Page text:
Minnesota Jet Fuel Leak

Issue: Clean Water Act violations in 1999
Status: Resolved, Koch paid $8 million in fines and penalties.

Oklahoma City Dumping

Issue: Koch was responsible for clean-up costs for dumping that occurred between 1946 and 1953
Status: Resolved, settled in 2009 with remediation ongoing.

Benzene Emissions

Issue: Koch violated the Clean Air Act, and voluntarily disclosed the problem to the government in 1995
Status: Resolved, Koch plead guilty and paid $20 million in damages.

Pipeline Explosion

Issue: A gas leak resulted in an explosion that killed two people in 1996
Status: Resolved, state jury awarded family $296 million

Antitrust Conspiracy

Issue: Koch bought into an antitrust conspiracy with a Mexican company in 1998
Status: Resolved, Koch paid fine of $28.5 million and a director was convicted of a felony. (Koch asserts that it unknowingly bought into this conspiracy, stopped the contract when it found out what was going on, and consequently cooperated with U.S. authorities.)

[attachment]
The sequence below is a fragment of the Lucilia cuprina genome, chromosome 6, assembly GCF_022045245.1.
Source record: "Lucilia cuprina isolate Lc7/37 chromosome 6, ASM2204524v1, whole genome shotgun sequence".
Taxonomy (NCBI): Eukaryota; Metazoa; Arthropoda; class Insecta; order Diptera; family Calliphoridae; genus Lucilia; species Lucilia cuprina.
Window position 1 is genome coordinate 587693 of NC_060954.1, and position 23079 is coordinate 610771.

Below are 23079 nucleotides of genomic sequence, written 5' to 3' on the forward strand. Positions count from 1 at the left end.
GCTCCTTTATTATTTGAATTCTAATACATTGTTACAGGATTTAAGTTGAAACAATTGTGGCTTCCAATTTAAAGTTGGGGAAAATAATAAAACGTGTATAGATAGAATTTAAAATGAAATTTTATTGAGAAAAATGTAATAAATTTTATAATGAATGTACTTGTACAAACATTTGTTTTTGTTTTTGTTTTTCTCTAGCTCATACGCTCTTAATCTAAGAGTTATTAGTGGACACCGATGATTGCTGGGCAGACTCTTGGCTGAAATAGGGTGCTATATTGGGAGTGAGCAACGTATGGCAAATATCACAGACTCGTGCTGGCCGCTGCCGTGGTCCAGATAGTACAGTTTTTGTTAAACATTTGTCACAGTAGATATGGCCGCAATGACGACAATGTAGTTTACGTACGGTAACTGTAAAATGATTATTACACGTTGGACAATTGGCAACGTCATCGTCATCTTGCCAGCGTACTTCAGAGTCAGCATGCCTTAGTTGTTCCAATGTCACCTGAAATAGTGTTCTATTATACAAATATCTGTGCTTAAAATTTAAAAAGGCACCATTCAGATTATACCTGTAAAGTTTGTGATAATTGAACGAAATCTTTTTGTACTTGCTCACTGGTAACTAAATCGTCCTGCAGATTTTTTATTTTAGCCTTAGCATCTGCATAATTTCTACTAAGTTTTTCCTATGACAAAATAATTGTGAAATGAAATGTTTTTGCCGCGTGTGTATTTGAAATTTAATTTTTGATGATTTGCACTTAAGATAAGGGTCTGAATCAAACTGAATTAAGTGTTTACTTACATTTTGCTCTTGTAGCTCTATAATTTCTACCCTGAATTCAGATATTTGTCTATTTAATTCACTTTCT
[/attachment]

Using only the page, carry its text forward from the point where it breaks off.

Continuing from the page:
Oil Measurement on Native American Lands

Issue: Koch's oil measurement practices were allegedly unfair to producers (1970s and 1980s)
Status: Resolved, Koch paid $25 million to settle the case.

Bribery

Issue: Koch discovered that one of its European subsidiaries was making questionable payments to third party parties to secure business (1998 to 2007)
Status: Resolved, Koch fired the managers responsible when it discovered the wrongdoing. (One of those employees sued for wrongful termination under labor laws and won, because it took Koch more than 60 days to terminate the employee.)

Petrochemical Sales to Iran

Issue: From 2001 through 2007, a Koch foreign subsidiary legally sold petrochemical equipment to Iran.
Status: No law was broken, but in 2007 the company decided to stop doing business with Iran anyway.

How About a Little Context?

Really, the most shocking thing about this expose is that an army of Bloomberg reporters working for months only found eight instances of alleged misconduct by a giant multinational over the span of 63 years. To put this in context, do a quick Google search of "GE Fines." Within a few pages of results you find:

  • $16.1 million fine for Pentagon fraud (1990)
  • $200 million settlement for various environmental pollution claims (1998)
  • $23.5 million settlement for bribes associated with Iraq Oil for Food program (2010)